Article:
Friday, December 17, 2010

Water Supply Forecast Boosted After Wet Fall

By Matt Weiser
Published: Friday, Dec. 17, 2010 - 10:15 am

Last Modified: Friday, Dec. 17, 2010 - 11:25 am

The state on Friday boosted its water supply forecast to 50 percent for water contractors who draw water from the Delta.

The move represents a large increase so early in the winter, a measure of confidence in water supplies thanks to a very wet fall in California.

"We don't want to be overly optimistic with most of the winter ahead of us, but recent storms have given us the best early season water supply outlook in five years," said Mark Cowin, director of the California Department of Water Resources.

The forecast indicates to agencies that buy water from the State Water Project that they can expect to get half of the maximum amount of water available to them under existing contracts with the state, which total about 4.2 million acre-feet.

These contractors include 29 public agencies, including urban water agencies in Southern California and the Silicon Valley, and the Kern County Water Agency. Collectively, they serve more than 25 million Californians and close to a million acres of irrigated farmland.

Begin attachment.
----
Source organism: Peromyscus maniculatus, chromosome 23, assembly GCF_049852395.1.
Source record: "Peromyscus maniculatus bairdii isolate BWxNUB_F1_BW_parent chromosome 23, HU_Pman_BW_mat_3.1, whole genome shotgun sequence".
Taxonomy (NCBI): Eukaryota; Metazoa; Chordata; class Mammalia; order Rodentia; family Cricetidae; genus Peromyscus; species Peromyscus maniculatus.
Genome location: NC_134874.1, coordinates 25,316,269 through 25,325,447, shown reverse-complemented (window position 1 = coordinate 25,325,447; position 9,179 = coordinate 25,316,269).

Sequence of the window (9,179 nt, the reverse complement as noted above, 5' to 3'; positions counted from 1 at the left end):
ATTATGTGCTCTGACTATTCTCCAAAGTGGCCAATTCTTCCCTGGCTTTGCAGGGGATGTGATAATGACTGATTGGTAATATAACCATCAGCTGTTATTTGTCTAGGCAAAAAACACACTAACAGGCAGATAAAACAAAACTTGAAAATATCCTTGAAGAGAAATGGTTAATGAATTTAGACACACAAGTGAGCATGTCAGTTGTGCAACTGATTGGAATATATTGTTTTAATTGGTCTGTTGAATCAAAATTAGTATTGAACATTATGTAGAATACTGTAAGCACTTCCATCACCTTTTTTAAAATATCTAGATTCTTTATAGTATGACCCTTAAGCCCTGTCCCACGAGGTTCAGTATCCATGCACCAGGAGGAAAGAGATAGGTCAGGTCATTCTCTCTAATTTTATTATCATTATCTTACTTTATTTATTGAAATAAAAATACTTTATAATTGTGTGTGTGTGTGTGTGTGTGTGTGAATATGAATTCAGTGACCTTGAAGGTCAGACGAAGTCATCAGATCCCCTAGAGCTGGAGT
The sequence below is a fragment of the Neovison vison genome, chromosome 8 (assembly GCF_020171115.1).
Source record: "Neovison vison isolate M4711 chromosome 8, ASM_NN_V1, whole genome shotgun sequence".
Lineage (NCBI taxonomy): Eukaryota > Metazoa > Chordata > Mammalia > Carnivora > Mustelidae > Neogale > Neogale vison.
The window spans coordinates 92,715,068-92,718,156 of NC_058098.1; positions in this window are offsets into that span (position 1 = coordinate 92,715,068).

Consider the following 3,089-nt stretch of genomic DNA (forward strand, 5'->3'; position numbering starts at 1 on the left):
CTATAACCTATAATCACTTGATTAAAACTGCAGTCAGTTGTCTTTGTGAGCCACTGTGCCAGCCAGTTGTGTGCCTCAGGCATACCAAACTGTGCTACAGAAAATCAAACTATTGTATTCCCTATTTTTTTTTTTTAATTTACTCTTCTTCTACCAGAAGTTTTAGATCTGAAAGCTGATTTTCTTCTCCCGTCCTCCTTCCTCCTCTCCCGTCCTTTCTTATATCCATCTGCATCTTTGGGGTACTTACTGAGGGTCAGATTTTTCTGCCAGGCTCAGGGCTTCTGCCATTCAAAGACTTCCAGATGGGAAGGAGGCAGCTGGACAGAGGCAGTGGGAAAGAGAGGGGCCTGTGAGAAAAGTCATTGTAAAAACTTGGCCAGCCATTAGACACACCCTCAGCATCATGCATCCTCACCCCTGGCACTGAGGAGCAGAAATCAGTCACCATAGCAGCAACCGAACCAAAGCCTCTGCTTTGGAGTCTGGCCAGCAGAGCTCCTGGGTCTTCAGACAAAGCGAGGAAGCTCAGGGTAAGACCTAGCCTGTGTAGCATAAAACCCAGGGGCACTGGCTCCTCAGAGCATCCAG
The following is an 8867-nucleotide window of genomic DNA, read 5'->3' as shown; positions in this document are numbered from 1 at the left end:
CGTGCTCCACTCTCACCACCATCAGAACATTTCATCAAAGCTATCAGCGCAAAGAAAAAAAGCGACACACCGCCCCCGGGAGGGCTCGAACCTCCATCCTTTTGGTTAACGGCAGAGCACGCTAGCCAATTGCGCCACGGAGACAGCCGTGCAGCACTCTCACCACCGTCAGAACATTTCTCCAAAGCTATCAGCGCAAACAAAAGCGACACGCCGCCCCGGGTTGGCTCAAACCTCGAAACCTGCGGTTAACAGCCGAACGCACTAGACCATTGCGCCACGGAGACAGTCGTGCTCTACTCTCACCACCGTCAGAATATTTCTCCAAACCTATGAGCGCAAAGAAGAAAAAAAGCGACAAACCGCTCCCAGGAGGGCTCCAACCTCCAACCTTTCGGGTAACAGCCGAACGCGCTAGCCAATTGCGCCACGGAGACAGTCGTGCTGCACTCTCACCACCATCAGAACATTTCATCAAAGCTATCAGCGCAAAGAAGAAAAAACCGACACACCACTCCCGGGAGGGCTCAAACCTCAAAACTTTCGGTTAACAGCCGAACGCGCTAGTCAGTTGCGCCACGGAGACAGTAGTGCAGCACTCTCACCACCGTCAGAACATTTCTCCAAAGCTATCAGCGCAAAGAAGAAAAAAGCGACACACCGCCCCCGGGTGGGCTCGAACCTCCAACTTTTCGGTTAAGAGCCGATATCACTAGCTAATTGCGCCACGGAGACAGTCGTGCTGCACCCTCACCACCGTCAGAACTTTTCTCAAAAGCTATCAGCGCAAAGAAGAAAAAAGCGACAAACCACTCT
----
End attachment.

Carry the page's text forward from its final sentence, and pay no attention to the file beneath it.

The forecast does not affect water availability in the Sacramento area, which holds its own water rights in the Sacramento and American rivers. It does, however, serve as a general measure of water availability statewide. Thanks to a wet fall, the statewide snowpack stood at 122 percent of average as of Friday.

The State Water Project stores water in Lake Oroville on the Feather River and delivers it to customers primarily via pumps and canals that extract from the Sacramento-San Joaquin Delta.

The forecast is usually updated monthly in winter and spring as hydrologic conditions change. The season's first forecast in November indicated a 25 percent supply.

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